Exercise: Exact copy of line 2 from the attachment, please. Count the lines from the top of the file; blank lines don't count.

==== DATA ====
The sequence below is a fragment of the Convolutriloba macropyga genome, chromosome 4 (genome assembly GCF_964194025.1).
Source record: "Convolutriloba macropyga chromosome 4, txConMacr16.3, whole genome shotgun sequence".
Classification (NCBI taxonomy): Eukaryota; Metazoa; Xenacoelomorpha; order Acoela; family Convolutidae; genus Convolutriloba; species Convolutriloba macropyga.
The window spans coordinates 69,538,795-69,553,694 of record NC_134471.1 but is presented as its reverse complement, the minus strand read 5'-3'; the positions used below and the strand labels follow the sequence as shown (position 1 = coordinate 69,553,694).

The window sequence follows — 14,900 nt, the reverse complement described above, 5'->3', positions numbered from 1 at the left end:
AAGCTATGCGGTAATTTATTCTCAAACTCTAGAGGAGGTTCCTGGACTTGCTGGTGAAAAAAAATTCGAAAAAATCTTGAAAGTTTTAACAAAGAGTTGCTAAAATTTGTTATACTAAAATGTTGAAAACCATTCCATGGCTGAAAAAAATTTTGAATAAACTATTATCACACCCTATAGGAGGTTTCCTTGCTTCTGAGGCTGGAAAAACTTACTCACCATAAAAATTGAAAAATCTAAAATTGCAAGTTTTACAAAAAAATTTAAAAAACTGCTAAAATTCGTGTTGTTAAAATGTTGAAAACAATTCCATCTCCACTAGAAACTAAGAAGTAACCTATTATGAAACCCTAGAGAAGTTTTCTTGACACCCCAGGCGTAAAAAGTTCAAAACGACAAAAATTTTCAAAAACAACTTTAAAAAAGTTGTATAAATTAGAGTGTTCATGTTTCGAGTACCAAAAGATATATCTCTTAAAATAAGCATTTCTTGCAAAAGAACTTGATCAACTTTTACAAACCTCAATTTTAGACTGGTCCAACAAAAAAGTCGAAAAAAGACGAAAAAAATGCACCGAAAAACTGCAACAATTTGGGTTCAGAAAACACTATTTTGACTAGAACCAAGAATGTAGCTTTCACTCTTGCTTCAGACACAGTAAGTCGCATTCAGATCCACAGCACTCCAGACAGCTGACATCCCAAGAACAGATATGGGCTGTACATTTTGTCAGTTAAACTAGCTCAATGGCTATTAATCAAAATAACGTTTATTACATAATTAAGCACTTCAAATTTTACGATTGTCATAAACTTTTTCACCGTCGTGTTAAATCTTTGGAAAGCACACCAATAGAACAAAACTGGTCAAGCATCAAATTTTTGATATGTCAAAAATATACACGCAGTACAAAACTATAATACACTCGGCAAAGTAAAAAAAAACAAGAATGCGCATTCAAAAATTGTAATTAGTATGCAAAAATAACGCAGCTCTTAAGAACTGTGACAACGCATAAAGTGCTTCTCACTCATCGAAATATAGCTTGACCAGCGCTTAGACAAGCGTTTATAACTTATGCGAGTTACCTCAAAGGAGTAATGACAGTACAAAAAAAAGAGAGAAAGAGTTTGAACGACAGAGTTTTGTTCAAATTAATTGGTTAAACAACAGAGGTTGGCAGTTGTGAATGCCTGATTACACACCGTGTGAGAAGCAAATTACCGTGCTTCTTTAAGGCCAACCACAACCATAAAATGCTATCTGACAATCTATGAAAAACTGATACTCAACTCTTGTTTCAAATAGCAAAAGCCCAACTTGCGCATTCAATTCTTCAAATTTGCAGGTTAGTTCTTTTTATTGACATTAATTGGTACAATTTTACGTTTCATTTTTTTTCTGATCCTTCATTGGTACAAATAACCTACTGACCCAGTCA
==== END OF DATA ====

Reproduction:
Source record: "Convolutriloba macropyga chromosome 4, txConMacr16.3, whole genome shotgun sequence".